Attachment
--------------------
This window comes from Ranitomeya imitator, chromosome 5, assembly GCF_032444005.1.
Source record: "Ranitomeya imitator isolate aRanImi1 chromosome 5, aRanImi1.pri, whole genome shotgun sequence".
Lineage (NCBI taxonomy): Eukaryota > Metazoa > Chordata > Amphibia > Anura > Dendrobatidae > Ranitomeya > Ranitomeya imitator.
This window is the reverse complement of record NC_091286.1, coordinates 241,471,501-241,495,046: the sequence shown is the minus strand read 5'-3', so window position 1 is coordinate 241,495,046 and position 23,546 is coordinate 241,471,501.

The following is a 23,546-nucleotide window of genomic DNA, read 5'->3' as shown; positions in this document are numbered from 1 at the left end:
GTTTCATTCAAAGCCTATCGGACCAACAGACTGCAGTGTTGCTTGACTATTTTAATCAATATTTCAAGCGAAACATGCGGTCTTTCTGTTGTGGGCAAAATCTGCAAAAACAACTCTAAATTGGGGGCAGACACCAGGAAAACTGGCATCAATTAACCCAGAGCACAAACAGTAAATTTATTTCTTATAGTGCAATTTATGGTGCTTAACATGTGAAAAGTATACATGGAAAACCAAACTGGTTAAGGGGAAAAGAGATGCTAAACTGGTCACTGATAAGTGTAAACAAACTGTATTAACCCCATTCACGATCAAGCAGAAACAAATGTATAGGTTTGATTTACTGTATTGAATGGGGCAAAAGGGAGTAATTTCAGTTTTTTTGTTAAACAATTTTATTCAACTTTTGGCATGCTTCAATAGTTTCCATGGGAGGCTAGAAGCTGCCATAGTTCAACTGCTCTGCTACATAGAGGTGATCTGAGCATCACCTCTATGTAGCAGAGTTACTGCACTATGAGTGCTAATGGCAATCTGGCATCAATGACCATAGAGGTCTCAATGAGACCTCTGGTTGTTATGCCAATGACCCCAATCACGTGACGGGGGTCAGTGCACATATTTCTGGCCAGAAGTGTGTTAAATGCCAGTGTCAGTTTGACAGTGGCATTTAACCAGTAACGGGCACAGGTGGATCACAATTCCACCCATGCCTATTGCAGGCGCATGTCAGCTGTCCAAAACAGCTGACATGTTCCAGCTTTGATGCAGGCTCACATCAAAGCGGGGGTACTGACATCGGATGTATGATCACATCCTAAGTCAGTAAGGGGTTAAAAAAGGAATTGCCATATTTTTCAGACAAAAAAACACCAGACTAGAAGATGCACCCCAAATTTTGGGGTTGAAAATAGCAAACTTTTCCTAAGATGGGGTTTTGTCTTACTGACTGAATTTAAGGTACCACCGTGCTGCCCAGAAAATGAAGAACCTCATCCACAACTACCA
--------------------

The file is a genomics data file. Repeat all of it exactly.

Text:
This window comes from Ranitomeya imitator, chromosome 5, assembly GCF_032444005.1.
Source record: "Ranitomeya imitator isolate aRanImi1 chromosome 5, aRanImi1.pri, whole genome shotgun sequence".
Lineage (NCBI taxonomy): Eukaryota > Metazoa > Chordata > Amphibia > Anura > Dendrobatidae > Ranitomeya > Ranitomeya imitator.
This window is the reverse complement of record NC_091286.1, coordinates 241,471,501-241,495,046: the sequence shown is the minus strand read 5'-3', so window position 1 is coordinate 241,495,046 and position 23,546 is coordinate 241,471,501.

The following is a 23,546-nucleotide window of genomic DNA, read 5'->3' as shown; positions in this document are numbered from 1 at the left end:
GTTTCATTCAAAGCCTATCGGACCAACAGACTGCAGTGTTGCTTGACTATTTTAATCAATATTTCAAGCGAAACATGCGGTCTTTCTGTTGTGGGCAAAATCTGCAAAAACAACTCTAAATTGGGGGCAGACACCAGGAAAACTGGCATCAATTAACCCAGAGCACAAACAGTAAATTTATTTCTTATAGTGCAATTTATGGTGCTTAACATGTGAAAAGTATACATGGAAAACCAAACTGGTTAAGGGGAAAAGAGATGCTAAACTGGTCACTGATAAGTGTAAACAAACTGTATTAACCCCATTCACGATCAAGCAGAAACAAATGTATAGGTTTGATTTACTGTATTGAATGGGGCAAAAGGGAGTAATTTCAGTTTTTTTGTTAAACAATTTTATTCAACTTTTGGCATGCTTCAATAGTTTCCATGGGAGGCTAGAAGCTGCCATAGTTCAACTGCTCTGCTACATAGAGGTGATCTGAGCATCACCTCTATGTAGCAGAGTTACTGCACTATGAGTGCTAATGGCAATCTGGCATCAATGACCATAGAGGTCTCAATGAGACCTCTGGTTGTTATGCCAATGACCCCAATCACGTGACGGGGGTCAGTGCACATATTTCTGGCCAGAAGTGTGTTAAATGCCAGTGTCAGTTTGACAGTGGCATTTAACCAGTAACGGGCACAGGTGGATCACAATTCCACCCATGCCTATTGCAGGCGCATGTCAGCTGTCCAAAACAGCTGACATGTTCCAGCTTTGATGCAGGCTCACATCAAAGCGGGGGTACTGACATCGGATGTATGATCACATCCTAAGTCAGTAAGGGGTTAAAAAAGGAATTGCCATATTTTTCAGACAAAAAAACACCAGACTAGAAGATGCACCCCAAATTTTGGGGTTGAAAATAGCAAACTTTTCCTAAGATGGGGTTTTGTCTTACTGACTGAATTTAAGGTACCACCGTGCTGCCCAGAAAATGAAGAACCTCATCCACAACTACCA